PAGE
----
I recently read an article in Time magazine relating the leadership example of Moses on American leaders from George Washington to Barak Obama. The author, Bruce Feiler, made a statement that has stuck with me over the past few weeks. He refers to the burning bush experience as Moses' first leadership test: "will he cling to his unburdened life or attempt to free a people enslaved for centuries?"
Moses had potential as a child, rescued into the Pharoah's family, perhaps a true "Prince of Egypt." His murder of an Egyptian forman brought this to an end, but he'd found a simple and peaceful life in the countryside. Up until now, Moses was nothing special, but things probably weren't so bad either. We don't get the impression that he was just itching for some action, or looking for a way out of the shepherd's life. Then God shows up.
Part of me wonders if most of us experience this same choice with God. We live an unburdened life, or that is our impression at least, we take care of ourselves and our own. But when God calls, his call is to something bigger than that. He calls us to enter into His plan for redemption and restoration. A plan that began when Abraham was called to receive God's blessing so that through him the world could be blessed. When God sent Jesus, the same choice was made, Jesus, the Son of God wouldn't trade the chance of bringing freedom for the comfort of an unburdened life. And today, do we live our lives contented, or shall we choose, as Moses did, the burden of bringing freedom to the enslaved.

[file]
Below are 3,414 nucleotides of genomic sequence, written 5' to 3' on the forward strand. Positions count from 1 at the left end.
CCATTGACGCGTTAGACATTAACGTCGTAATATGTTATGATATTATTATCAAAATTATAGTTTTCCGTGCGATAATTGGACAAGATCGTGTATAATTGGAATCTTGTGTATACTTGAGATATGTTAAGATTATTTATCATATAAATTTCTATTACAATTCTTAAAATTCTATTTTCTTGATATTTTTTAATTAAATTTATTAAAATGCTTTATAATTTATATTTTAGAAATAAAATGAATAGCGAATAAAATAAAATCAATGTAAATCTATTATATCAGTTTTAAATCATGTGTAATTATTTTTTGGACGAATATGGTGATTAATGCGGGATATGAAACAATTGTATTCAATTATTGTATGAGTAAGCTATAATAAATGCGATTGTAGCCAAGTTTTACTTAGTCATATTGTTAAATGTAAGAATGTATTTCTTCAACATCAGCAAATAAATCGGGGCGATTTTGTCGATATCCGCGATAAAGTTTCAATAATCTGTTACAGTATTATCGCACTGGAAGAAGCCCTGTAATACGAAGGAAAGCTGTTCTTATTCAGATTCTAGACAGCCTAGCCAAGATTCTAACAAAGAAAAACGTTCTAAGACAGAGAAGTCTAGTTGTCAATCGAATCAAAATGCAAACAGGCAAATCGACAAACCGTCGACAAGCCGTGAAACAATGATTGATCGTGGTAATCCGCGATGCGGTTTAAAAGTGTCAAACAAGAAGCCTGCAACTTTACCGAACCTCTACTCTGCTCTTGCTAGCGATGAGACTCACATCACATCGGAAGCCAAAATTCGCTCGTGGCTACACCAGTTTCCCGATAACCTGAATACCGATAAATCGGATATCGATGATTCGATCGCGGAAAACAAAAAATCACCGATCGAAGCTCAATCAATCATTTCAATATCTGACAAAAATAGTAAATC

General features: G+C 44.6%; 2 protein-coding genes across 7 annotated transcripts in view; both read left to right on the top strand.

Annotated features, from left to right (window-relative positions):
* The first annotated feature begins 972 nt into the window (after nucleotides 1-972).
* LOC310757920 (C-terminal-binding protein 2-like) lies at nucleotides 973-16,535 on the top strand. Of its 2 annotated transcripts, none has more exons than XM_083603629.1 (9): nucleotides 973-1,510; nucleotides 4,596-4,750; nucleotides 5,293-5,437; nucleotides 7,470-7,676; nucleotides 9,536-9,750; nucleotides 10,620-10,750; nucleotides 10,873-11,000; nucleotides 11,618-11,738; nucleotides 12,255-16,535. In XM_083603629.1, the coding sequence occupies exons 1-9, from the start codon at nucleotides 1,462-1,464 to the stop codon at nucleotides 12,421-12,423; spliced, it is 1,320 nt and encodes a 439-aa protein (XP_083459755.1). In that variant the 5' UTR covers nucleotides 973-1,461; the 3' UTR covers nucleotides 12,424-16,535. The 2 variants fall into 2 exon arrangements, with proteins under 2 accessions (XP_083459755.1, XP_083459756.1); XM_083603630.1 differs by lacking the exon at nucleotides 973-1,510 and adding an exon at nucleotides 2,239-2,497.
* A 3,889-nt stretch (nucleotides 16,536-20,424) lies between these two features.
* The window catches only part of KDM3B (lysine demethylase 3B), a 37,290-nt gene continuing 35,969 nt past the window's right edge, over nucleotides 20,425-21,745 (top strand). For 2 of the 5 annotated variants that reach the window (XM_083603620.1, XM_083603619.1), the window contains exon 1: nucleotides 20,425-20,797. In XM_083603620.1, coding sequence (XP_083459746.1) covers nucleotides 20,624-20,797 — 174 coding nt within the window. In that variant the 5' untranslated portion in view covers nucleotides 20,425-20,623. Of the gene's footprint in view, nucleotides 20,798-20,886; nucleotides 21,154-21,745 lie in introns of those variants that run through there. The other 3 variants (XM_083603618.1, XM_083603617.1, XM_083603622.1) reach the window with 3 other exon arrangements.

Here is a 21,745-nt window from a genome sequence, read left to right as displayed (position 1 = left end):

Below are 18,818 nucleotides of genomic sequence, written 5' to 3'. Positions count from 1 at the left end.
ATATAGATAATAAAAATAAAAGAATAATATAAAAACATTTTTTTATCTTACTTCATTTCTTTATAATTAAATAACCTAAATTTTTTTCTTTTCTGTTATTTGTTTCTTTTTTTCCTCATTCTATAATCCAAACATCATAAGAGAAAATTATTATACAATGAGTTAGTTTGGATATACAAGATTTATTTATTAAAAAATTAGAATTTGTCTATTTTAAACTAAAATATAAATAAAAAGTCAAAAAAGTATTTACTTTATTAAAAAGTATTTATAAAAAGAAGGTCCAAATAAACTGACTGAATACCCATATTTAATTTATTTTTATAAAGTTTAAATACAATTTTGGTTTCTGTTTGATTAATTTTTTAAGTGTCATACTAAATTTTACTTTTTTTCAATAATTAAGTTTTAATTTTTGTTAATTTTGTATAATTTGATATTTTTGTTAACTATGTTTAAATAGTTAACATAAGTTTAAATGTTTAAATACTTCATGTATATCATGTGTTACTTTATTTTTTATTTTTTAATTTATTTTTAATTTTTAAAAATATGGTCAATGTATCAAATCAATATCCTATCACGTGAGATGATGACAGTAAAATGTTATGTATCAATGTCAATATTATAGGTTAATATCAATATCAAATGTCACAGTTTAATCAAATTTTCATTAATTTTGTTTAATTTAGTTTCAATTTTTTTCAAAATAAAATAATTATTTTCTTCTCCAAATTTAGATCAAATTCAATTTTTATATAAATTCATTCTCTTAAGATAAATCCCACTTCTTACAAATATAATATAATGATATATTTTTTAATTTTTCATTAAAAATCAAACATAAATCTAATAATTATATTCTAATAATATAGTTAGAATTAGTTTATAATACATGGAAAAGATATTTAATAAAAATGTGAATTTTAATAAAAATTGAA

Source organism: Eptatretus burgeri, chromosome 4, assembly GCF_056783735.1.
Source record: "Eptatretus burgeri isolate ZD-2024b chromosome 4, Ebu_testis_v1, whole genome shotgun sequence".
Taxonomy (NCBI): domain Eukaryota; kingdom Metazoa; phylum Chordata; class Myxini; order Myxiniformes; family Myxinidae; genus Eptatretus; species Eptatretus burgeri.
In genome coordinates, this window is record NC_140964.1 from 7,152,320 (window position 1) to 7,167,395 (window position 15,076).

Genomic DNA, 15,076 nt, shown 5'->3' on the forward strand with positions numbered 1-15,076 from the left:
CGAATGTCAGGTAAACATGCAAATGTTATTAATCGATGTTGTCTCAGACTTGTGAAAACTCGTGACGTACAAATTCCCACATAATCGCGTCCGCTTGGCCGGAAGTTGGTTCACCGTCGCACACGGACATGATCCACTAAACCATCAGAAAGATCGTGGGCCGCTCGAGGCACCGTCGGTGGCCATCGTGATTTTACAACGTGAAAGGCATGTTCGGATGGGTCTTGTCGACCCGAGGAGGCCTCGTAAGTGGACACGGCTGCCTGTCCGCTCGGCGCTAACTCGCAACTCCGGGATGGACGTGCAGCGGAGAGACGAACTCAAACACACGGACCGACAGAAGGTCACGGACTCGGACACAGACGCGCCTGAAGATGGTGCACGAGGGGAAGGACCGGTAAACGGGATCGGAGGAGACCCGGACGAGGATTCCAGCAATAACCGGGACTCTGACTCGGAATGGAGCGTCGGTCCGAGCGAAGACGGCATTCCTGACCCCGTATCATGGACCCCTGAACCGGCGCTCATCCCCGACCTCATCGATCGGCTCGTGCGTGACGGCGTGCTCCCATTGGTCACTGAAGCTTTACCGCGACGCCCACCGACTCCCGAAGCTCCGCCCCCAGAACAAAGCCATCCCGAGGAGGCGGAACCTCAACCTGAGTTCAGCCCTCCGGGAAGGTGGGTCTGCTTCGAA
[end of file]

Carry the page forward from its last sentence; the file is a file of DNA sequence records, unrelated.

Perhaps we can confuse the unburdened life with freedom, but more likely, what we see as the burden is really the blessing. The blessing of Freedom, capital F, not confined to a political ideology or an individual right, a freedom meant to be possess rather than fought for because it is already won, a Freedom so big that an individual can't contain it because it belongs to creation. So what is our choice? To cling to an unburdened life, or join with the Christ in his plan to free a people enslaved for centuries.